Birkin sees this acquisition as equal in significance to the 1962 merger, transforming the company in scale, and bringing an 'immensely complementary' set of assets - taking RTZ into titanium dioxide feedstock as well as strengthening its portfolio of low-cost copper mines and turning it into one of the world's largest gold producers outside South Africa. 'The deal made it possible to dispose of Pillar when the business cycle had improved' - or at any rate, when the cycle had improved considerably (the business was sold for £900 million last year).

Therefore 1993 saw the final curtain fall on the group's diversification phase. It also saw the acquisition of Nerco and Cordero in the US, two companies with coal mines in the Powder River Basin in Montana and Wyoming, giving RTZ a significant position (fifth in the US) in low-cost, low-sulphur coal mining operations.

The acquisition also provides one illustration of the new, cohesive RTZ strategy. The focus is on large ore deposits that can be operated for many years at low cost. 'We're not interested in fashionable commodities or geographical areas, but in the quality of the resource,' says Wilson. And the group invests continuously in its mining operations to make sure it retains its competitive edge.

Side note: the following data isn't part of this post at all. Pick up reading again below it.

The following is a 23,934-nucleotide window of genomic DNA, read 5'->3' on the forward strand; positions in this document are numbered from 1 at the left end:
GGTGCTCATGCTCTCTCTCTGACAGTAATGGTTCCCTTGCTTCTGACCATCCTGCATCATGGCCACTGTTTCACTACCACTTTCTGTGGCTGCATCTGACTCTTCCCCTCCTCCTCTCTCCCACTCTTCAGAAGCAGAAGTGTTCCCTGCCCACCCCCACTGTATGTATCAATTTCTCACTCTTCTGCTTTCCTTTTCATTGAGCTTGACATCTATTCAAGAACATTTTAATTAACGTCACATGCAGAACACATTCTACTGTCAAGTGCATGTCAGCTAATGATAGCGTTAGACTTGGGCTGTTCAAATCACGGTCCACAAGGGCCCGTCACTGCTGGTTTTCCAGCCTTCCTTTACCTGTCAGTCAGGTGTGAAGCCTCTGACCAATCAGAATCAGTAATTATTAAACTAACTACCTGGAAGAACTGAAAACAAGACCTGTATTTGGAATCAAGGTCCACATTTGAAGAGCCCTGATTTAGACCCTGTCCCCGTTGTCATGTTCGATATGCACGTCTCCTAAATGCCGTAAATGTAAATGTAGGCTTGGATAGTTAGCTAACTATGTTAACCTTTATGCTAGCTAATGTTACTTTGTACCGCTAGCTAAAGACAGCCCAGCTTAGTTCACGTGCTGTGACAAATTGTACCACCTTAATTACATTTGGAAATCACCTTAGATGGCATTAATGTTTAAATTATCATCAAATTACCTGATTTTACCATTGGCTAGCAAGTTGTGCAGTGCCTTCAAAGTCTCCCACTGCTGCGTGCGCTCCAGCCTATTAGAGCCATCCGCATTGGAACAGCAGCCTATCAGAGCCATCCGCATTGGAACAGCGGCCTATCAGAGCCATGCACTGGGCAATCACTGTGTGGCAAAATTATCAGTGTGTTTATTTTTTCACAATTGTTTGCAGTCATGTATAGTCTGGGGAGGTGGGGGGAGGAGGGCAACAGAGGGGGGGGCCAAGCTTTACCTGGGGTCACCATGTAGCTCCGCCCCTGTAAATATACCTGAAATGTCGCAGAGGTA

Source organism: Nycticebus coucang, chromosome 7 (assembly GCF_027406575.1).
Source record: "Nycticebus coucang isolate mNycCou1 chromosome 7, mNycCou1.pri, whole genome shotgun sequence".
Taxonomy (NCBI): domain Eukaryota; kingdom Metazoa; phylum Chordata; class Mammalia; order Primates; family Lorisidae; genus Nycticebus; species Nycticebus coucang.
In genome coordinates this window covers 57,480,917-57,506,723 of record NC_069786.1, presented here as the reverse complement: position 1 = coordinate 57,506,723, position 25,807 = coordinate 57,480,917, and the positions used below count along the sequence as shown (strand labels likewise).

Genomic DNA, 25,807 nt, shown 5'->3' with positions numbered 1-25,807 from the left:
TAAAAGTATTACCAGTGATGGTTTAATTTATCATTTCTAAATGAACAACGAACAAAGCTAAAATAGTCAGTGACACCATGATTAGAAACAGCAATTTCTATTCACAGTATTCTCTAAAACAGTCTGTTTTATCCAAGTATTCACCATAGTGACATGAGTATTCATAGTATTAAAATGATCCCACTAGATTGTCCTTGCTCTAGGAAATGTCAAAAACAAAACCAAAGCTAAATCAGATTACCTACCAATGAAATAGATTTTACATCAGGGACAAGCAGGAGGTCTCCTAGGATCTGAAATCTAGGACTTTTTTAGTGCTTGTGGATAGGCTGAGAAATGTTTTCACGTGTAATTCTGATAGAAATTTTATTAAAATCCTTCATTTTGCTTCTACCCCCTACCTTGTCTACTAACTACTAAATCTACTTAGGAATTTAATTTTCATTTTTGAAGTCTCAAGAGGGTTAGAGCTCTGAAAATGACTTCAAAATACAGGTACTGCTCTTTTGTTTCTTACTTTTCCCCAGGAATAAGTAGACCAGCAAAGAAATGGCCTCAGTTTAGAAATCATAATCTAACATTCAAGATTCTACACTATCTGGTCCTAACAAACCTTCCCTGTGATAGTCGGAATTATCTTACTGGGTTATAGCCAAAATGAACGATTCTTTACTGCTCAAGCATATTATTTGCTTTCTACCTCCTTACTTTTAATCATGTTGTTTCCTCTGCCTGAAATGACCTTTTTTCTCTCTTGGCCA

Executives are happy to explain the strategy further. First, they say, consider the group's spread of product, unique in the mining industry, spanning practically all the major metals, from aluminium to zinc; industrial minerals, from borax to zircon; and energy minerals, in the form of coal and uranium. The aim here is to ease cyclicality and price volatility, since although all metals and minerals are cyclical, their cycles do not coincide. Secondly, consider the group's geographical spread. With operations in 35 countries, it is as broad as that of any non-mining company (and again, unique in the industry). The aim here is to spread economic and political risk - thriving on good times in the US and Europe, say, when Japan is in the economic doldrums. Alas, with the most recent recession, economic gloom has been experienced across the industrialised world. Even so, the group's policy of operating close to a wide range of markets has paid off, since the fast-growing Southeast Asian economies are now at a metals-intensive stage of development (busily engaged in shipbuilding, construction, telecommunications infrastructure, car production).